Abstract: Acute myeloid leukemia (AML) is a kind of malignant hematopoietic system disease characterized by abnormal proliferation, poor cell differentiation, and infiltration of bone marrow, peripheral blood, or other tissues. To date, the first-line treatment of AML is still based on daunorubicin and cytosine arabinoside or idarubicin and cytosine arabinoside regimen. However, the complete remission rate of AML is still not optimistic, especially in elderly patients, and the recurrence rate after complete remission is still high. The resistance of leukemia cells to chemotherapy drugs becomes the main obstacle in the treatment of AML. At present, the research on the mechanisms of drug resistance in AML is very active. This article will elaborate on the main mechanisms of drug resistance currently being studied, including drug resistance-related proteins and enzymes, gene alterations, micro RNAs, and signal pathways.

Keywords: drug resistance, P-glycoprotein, gene alterations, signaling pathway


Acute myeloid leukemia (AML) is a kind of malignant clonal disease originating from myeloid progenitors or lymphoid-primed multipotential progenitors.1 With the advancement of chemotherapy, hematopoietic stem cell transplantation, immunotherapy, and molecular targeted therapy, most AML patients can achieve complete remission (CR). The standard regimen, daunorubicin (DA) or idarubicin (IDA) combined with cytosine arabinoside, is still the first-line treatment for AML. The CR rate of first-line treatment is 60%–80% in young adults and 40%–60% in older adults >65 years old.2,3 But nearly 60% of elderly patients failed in inducing chemotherapy due to recurrence, and >85% of patients failed in treatment.4,5 Recently, studies found that drug resistance was the key to treatment failure, which contributed to the short-term survival in AML. Tumor drug resistance is mainly divided into primary drug resistance and acquired drug resistance. Primary drug resistance is the phenomenon that tumor cells, such as cells in the nonproliferative G0 phase, are not sensitive to drugs before the use of antitumor drugs. Acquired resistance refers to the phenomenon that initial tumor cells are sensitive to chemotherapy drugs, but the curative effect of drugs reduces gradually and results in drug resistance after induction therapy.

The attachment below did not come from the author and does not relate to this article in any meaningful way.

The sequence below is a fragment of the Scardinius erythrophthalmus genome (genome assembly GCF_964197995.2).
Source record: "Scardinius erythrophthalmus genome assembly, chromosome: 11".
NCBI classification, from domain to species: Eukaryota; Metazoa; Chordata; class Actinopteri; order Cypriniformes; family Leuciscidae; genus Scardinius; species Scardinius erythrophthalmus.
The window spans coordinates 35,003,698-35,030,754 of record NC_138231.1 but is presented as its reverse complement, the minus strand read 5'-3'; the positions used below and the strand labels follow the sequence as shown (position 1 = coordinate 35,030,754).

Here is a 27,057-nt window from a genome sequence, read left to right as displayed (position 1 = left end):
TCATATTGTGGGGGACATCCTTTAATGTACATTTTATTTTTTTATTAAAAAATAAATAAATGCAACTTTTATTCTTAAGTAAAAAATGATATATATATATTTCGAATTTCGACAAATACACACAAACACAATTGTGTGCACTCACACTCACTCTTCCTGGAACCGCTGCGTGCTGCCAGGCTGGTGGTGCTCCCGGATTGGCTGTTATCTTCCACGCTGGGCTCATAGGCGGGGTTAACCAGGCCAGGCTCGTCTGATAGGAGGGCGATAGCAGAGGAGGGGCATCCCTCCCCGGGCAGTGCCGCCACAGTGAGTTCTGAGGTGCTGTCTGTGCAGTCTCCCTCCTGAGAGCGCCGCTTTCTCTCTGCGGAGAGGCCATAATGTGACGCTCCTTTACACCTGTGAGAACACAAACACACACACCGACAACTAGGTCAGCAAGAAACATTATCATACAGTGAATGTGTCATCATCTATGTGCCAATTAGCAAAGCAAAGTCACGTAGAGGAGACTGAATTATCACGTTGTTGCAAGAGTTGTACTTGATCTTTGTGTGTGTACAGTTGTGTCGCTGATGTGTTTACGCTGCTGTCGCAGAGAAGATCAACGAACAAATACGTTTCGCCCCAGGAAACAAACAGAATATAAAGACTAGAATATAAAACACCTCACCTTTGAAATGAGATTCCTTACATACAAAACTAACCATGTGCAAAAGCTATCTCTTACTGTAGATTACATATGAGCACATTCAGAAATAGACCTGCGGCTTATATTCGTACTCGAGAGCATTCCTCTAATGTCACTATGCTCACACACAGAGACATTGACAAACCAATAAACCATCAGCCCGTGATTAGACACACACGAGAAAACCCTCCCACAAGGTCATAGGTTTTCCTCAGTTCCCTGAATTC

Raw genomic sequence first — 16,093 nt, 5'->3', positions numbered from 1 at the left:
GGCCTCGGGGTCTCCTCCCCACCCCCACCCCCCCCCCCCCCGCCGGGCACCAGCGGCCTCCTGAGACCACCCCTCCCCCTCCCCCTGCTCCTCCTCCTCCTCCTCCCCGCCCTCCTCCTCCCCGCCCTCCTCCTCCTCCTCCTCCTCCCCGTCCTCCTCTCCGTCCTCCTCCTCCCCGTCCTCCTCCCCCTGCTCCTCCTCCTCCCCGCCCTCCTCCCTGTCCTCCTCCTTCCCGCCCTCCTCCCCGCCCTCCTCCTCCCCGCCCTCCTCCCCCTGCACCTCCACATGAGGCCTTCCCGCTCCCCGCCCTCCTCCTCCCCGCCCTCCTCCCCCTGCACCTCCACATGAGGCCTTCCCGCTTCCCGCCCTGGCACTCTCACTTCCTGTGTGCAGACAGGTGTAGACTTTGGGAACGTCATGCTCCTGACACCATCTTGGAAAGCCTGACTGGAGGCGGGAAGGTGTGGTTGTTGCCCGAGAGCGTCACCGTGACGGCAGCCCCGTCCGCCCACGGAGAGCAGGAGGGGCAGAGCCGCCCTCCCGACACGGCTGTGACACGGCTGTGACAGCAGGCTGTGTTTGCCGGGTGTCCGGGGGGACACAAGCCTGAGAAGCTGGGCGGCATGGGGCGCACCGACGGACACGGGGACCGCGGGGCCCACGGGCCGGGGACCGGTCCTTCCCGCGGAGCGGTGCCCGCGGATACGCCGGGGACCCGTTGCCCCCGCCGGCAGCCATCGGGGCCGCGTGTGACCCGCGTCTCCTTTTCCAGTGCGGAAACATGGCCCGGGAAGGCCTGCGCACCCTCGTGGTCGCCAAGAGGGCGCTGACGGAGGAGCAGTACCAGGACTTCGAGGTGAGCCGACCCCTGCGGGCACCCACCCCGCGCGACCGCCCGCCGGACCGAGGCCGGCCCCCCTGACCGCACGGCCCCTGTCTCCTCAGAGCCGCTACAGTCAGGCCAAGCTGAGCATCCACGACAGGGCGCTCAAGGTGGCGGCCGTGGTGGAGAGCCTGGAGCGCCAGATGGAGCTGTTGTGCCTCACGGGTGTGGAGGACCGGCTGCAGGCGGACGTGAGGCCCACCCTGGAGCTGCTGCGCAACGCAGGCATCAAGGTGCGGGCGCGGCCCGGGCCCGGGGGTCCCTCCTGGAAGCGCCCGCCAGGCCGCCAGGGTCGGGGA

Residuary drug-resistant cells clone can evolve to predominant clone and make it difficult to be cured.6,7 Although patients can achieve second CR, the relapse-free survival will be worse for patients who did not relapse.8,9 The mechanisms of drug resistance in cancer are still not clear. Many studies have shown that this may be the result of multiple factors. This article reviews the following four common publicly recognized mechanisms of drug resistance in AML and discusses some of the newly discovered specific mechanisms: 1) drug resistance-related protein and enzyme, 2) genetic alterations, 3) miRNAs alterations in drug resistance, and 4) aberrant activation of drug resistance-related signal pathway (Figure 1).

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